In what is perhaps the best episode since the pilot, a wanted man from the Gamma Quadrant named Croden (Cliff DeYoung) kills a Miradorn in self defense following a botched theft attempt. Odo throws Croden in a cell and prepares to release him to the authorities of his home world. "Vortex" is the first episode to deeply examine the unknowns of Odo's mysterious origins, and the result is a powerful character episode that successfully gets into the crux of the constable's loneliness and his quest for people like him.
Croden capitalizes on Odo's loneliness by telling him a number of "Changeling tales" that may or may not be part of his web of dissembling lies—hoping to take advantage of the constable's Achilles heel. Cliff DeYoung effectively forces our perception of the situation to remain in stagnant neutrality between Croden and Odo. DeYoung brings a sense of ineptitude to his character's criminal activities that makes his motives seem as sincere as they later turn out to be—but without totally winning our trust in the meantime. What also works, surprisingly enough, is an action subplot involving the dead Miradorn's vengeful twin brother Ah-Kel (Randy Oglesby) chasing after Croden and Odo's Runabout to kill his brother's murderer.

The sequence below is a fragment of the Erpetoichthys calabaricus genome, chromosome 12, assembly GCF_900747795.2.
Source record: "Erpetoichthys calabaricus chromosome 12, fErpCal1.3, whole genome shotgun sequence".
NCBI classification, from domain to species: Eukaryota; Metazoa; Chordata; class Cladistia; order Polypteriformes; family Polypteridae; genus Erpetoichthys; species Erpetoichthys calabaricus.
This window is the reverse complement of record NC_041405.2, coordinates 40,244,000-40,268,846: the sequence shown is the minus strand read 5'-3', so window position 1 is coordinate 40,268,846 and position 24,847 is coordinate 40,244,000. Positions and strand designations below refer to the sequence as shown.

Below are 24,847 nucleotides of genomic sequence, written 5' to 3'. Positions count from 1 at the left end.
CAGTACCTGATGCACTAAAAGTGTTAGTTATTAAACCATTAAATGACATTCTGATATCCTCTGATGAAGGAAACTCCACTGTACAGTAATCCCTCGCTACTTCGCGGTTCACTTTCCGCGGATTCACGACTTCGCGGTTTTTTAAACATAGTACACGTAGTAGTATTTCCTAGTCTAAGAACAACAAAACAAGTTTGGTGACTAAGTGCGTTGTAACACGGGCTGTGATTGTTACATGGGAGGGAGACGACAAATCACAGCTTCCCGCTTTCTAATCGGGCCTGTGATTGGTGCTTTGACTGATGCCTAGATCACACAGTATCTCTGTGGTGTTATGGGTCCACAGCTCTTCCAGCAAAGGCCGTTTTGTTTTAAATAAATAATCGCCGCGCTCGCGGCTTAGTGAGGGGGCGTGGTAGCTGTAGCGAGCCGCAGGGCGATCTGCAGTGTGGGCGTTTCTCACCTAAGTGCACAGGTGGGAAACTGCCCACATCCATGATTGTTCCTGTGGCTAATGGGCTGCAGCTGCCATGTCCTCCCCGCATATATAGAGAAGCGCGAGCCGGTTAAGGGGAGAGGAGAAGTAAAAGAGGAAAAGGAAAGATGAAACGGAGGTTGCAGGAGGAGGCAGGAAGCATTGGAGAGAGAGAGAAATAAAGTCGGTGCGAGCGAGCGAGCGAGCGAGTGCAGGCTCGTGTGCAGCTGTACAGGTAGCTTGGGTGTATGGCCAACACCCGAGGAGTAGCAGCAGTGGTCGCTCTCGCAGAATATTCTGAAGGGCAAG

Most of this works because of the extremely high quality of the production. The special effects are outstanding, as Odo and Croden attempt to elude Ah-Kel by traveling through a dangerous, volatile vortex that looks really neat. The conclusion, which uncovers all the reasons behind Croden's lies and deceit—his need to retrieve his hidden daughter from a planet in the vortex—is a touching sentiment.
When all is said and done "Vortex" is an episode that works wonders on many levels. There are interesting suppositions about Odo's origin with engrossing character impacts, a good action plot, terrific production values, interesting performances, and affecting drama. Highly recommended.